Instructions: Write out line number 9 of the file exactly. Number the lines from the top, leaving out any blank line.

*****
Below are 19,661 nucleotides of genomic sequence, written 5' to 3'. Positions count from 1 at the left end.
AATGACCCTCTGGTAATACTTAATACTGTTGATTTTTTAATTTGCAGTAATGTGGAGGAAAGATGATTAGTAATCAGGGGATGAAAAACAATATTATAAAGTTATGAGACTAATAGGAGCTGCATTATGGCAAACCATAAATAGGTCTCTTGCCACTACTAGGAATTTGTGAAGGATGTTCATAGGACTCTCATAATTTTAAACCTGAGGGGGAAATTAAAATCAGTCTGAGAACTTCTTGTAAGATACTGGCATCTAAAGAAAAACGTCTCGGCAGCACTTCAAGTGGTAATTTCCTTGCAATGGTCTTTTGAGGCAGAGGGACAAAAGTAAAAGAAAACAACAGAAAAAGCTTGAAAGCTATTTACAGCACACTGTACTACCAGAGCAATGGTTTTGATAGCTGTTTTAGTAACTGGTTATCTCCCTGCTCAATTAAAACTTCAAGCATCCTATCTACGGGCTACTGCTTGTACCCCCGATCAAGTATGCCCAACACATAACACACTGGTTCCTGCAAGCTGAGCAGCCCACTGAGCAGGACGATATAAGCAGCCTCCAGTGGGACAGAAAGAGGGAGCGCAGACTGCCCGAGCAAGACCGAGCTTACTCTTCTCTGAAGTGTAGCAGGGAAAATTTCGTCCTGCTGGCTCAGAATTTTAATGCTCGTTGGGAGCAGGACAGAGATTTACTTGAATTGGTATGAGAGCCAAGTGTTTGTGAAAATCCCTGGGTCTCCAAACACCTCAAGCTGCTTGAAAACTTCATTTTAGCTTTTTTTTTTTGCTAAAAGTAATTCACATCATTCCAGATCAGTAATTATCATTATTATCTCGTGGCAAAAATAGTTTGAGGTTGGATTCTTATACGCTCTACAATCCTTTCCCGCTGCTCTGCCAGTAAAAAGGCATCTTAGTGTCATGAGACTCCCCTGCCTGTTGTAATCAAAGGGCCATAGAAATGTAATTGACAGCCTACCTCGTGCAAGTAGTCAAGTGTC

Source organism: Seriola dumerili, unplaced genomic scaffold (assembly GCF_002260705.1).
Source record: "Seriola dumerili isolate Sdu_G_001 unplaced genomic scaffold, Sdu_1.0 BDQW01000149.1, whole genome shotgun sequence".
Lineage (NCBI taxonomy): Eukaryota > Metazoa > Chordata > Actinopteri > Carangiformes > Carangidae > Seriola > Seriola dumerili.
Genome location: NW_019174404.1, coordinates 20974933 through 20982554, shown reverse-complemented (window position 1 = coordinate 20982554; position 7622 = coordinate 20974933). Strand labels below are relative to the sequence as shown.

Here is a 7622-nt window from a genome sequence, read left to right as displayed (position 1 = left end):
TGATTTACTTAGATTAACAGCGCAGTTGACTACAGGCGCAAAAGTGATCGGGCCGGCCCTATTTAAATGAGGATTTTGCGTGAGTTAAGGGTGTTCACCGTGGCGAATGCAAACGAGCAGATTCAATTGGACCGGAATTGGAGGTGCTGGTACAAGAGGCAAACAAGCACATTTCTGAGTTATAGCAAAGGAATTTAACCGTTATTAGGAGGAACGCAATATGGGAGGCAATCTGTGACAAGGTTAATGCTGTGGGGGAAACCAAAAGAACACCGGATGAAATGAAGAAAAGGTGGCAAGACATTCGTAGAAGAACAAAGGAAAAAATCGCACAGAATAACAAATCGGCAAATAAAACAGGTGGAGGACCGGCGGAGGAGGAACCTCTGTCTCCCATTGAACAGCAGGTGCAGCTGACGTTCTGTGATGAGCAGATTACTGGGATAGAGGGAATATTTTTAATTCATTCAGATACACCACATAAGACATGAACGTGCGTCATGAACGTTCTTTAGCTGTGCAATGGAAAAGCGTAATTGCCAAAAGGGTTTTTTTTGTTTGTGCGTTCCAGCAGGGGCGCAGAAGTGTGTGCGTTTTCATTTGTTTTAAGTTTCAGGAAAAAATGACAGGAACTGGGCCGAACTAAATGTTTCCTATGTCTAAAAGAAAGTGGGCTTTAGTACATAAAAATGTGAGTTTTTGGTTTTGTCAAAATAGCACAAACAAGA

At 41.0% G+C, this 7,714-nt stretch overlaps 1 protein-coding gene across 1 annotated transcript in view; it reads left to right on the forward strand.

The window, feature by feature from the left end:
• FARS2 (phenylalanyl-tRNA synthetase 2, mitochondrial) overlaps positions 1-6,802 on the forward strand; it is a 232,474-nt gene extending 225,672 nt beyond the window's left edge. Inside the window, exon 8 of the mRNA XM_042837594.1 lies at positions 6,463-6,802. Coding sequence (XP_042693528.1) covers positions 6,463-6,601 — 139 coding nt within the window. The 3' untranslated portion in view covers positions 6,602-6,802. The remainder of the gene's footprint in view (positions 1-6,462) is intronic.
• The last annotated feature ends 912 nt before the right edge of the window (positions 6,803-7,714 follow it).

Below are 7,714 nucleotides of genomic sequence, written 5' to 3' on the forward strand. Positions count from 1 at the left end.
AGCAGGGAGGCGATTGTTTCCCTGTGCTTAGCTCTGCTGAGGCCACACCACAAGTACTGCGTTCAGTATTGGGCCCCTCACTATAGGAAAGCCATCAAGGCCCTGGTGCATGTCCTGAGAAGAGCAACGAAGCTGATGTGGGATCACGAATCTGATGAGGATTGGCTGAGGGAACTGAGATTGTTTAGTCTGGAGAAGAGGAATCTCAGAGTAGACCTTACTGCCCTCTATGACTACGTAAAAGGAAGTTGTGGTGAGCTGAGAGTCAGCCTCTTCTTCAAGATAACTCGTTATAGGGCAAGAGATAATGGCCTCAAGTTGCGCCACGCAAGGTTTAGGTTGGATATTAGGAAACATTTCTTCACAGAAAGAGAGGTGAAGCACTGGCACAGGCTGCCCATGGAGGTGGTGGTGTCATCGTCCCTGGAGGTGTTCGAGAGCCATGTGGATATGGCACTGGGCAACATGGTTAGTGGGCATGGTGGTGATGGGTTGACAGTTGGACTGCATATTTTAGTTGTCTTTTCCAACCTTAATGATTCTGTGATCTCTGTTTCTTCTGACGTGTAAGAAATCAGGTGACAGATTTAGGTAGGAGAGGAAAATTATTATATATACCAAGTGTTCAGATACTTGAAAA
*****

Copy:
At 41.0% G+C, this 7,714-nt stretch overlaps 1 protein-coding gene across 1 annotated transcript in view; it reads left to right on the forward strand.